Skip to main content

Aquatic Plant ID

They go by different names. You may call them “weeds,” “grass” or “moss.” Aquatic plants are an integral part of the Tennessee River’s ecosystem, whether providing nutrients for the species at the bottom of the food chain, cover and ambush areas for largemouth bass or food source for the multitude of local waterfowl.

This guide provides information to help you understand when these plants are most productive, where they grow and—most importantly—help you identify them. Whether you are an angler, property owner or any other lake user, we invite you to learn more about the aquatic plants present in our Tennessee Valley region reservoirs.

The guide also offers season-by-season tips for fishing among these plants.

Floating and Floating Leaf Plants

Eurasian Watermilfoil

Eurasian watermilfoil (Myriophyllum spicatum), a non-native species can be a key resource for waterfowl in the Tennessee Valley region, not because of its nutritional value, but because of its abundance.

Eurasian Watermilfoil

Description

Eurasian watermilfoil is a submersed perennial that roots in the bottom sediments and regrows from root crowns. The stem is generally branched and can grow to 15 feet or more. The stem is round with whorls of usually four featherlike leaves, most often with 12 to 24 finely dissected segments per side. The elongated flowering spikes rise about 2 to 4 inches above the water. Dispersed fragments of this plant can spread the species rapidly. It produces viable seeds but they rarely germinate to produce mature plants.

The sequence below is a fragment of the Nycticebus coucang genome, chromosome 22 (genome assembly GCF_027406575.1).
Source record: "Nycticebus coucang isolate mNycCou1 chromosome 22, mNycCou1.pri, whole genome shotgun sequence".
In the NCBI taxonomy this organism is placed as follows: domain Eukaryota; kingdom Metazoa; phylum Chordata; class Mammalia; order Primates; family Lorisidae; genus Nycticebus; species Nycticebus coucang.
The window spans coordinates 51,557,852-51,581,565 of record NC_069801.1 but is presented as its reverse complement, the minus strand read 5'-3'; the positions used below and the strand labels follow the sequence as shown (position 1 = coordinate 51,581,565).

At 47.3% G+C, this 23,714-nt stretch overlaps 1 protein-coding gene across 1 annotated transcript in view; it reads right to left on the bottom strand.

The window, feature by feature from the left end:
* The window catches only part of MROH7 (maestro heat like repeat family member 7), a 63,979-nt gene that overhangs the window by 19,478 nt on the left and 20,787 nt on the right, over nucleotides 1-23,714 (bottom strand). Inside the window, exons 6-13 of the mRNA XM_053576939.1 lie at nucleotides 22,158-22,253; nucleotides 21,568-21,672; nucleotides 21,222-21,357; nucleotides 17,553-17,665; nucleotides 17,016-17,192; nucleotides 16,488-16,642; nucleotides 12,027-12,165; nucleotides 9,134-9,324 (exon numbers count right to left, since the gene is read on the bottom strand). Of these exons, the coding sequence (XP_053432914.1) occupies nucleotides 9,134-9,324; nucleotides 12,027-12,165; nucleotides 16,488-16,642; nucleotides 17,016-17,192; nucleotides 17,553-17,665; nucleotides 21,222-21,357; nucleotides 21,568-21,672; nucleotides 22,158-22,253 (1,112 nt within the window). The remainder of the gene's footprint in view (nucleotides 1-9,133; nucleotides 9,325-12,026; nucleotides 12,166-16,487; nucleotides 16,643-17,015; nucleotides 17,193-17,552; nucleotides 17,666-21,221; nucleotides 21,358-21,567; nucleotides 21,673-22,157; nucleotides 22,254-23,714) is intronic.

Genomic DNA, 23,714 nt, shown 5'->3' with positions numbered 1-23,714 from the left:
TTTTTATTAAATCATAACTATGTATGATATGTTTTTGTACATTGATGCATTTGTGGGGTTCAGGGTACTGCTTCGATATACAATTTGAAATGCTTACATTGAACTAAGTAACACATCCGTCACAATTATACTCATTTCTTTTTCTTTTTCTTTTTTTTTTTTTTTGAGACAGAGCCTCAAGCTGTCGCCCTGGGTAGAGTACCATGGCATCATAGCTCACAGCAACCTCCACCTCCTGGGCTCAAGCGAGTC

Habitat

Eurasian watermilfoil is a non-native species introduced from Europe, Asia and northern Africa. It was introduced into the United States about 1942 and has since spread to at least 38 states and Canada. Eurasian watermilfoil occurs in dense colonies in several Tennessee Valley reservoirs. It frequently displaces native species and often restricts recreational use in shallow bays and along shoreline areas. Algae, duckweed and mosquito fern are frequently found floating on the surface of milfoil mats. Watermilfoil provides habitat and food for several fish and waterfowl species and other aquatic organisms. 

Identifying Features

What It Looks Like—Eurasian watermilfoil is easily identified by its feathery leaf appearance. Leaves, in sets of four, are whorled around the stem of the plant. Each leaf has up to 12 pairs of leaflets, giving the plant its featherlike appearance.

Where to Find It—Eurasian watermilfoil was once the Tennessee River system’s most abundant and well-known plant. In recent years, hydrilla and eelgrass have begun to dominate traditional areas of milfoil. However, milfoil can still be found throughout many reservoirs in the system.

Max Depth—0 to 15 feet

Similar Species—Eurasian watermilfoil may appear similar to cabomba and coontail; however, Eurasian watermilfoil has a whorled leaf orientation, unlike the opposing-leaf arrangement of cabomba.